It's looking good for Perry, who performs next. In training, I've seen her do routines far better than any of the other competitors have so far. Perry competed in equestrian show jumping as a teenager, so the stress of competition isn't new. She walks out with a broad smile on her face. She isn't stretching as far as in practice, but her balance is perfect, she's performing gracefully, and she'll definitely score well in the "body proportion" category.
Her advanced postures wow the crowd. The first is "legbreaker." From a sitting position, she opens her hips, pulls up her right foot and tucks it under the right side of her rib cage. Her second advanced pose, the most difficult tried by any competitor, is "crane." Perry sits sideways, rocks her hips back and throws her legs up over her arms. Then she places her hands flat on the ground and slowly lifts her body up, pushing her hips forward so her back is perpendicular to the floor. The crowd oohs. Perry stands and bows to the judges. One calls out the time of her routine—three minutes exactly. I'm pretty sure Perry's routine is the best so far—with two spots to Los Angeles available, both of the remaining competitors would have to better her score to knock her out of one of the two top spots.
The next competitor has the powerful body of a gymnast, but not the balance. She nearly topples over during one posture and I hear that familiar gasp from the crowd, the same one you hear when an Olympic skater falls after a jump. The final competitor is Perry's training partner, Granatir, a Seattle native and Garfield High alum. Granatir may get extra grace points for the red flower blossom in her hair. And her postures are nearly perfect—she hardly wobbles at all, even on her advanced poses.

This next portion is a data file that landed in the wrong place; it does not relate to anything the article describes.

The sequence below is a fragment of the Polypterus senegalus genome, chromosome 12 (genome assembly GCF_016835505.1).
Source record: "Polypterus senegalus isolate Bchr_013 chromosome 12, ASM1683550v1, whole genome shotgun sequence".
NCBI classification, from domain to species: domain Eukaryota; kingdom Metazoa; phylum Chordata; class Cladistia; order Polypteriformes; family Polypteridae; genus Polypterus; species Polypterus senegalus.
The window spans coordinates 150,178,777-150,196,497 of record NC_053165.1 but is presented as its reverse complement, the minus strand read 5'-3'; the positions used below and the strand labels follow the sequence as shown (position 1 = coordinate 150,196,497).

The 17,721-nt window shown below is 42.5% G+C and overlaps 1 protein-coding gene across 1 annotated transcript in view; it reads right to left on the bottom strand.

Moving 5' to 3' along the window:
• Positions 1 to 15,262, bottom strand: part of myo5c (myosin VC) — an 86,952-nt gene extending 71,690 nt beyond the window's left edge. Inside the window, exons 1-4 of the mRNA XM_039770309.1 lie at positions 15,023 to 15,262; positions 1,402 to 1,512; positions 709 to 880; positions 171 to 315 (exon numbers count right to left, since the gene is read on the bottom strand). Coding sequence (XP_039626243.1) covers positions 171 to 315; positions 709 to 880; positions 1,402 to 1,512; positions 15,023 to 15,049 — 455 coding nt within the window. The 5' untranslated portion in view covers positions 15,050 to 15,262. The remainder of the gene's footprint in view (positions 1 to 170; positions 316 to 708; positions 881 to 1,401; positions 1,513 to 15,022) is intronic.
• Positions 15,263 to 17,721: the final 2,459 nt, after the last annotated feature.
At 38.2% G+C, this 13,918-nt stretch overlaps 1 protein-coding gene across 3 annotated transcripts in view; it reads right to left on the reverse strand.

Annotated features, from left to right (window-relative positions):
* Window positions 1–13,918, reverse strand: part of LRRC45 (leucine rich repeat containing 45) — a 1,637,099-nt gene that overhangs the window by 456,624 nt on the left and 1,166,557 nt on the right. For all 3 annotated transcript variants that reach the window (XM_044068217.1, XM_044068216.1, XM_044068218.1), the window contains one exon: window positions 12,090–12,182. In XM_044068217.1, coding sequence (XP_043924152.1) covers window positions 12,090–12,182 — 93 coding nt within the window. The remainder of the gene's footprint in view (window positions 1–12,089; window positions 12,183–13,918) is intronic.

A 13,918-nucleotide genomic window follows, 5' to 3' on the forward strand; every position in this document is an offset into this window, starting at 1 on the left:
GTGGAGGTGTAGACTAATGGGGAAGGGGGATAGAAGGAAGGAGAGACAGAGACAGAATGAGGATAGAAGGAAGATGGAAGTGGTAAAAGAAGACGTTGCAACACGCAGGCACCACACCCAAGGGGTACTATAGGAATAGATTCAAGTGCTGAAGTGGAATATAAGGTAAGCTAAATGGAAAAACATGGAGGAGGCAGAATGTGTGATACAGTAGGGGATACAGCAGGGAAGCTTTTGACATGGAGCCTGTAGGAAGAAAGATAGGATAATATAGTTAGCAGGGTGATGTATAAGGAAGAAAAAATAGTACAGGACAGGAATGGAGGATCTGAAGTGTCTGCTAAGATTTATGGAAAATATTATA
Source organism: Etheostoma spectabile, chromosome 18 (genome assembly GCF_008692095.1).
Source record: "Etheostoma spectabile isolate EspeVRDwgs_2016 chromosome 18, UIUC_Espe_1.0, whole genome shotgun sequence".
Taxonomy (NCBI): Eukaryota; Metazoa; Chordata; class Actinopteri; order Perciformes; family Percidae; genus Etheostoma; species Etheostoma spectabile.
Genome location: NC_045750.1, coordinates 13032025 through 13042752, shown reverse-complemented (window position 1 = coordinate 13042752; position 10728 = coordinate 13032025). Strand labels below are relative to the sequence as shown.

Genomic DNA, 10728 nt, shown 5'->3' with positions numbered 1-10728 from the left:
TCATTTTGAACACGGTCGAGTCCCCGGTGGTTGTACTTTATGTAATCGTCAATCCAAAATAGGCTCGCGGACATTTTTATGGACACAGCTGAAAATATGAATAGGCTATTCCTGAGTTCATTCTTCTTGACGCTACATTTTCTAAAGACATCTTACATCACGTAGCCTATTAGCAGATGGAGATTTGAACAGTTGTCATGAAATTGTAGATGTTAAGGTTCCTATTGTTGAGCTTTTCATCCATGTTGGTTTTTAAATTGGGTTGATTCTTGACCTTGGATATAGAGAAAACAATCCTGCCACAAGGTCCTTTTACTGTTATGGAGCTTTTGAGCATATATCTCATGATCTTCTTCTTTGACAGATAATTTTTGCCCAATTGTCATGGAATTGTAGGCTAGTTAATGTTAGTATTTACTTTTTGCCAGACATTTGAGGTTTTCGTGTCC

Perry's standing just outside the studio, waiting for the scores to be announced. I ask her whether the cool temperature was a problem. "It was easier to grip, but it's a lot harder because your mind doesn't shut off," she says. "When I was doing legbreaker, I heard this little kid say 'gross!' and I nearly started to laugh."
The competitors go back into the studio and line up on the platform for the medal ceremony. Last year's champion, Sarah Baughn, hands out the medals, passing her crown à la Miss America. Heather Thompson, the first competitor, is announced as "the third-place champion," in the inclusive language of the sport. "Second place—Jen Perry!" The crowd claps loudly, I even hear a few tentative whoops. It's not exactly a game-winning home run at Safeco Field, but it's a start. Nina is the "first-place champion," so the two training partners have a new goal—as the top two finishers, they qualify for the International Yoga Asana Championship.
I dash home to catch the end of the Seahawks game, a back-and-forth affair that the Hawks win on a last-second field goal. It's the type of game football announcers will say went to "the team that wanted it more." Perry's competitive secret is the exact opposite. "I'm glad I decided not to compete," says Perry the day after her win. "When people have expectations of winning, as soon as they make a mistake, you see their body language change. Doing my routine was easier because I didn't care." Her theory's supported by the Bhagavad Gita: "Those who are not attached to anything, who are neither elated by getting desired results nor troubled by undesired results, their Prajna is deemed steady."
Perry's next event is the International Yoga Asana Championship on February 8 in Los Angeles. It's impossible to predict who will win, but undoubtedly, it will come down to whoever wants it less.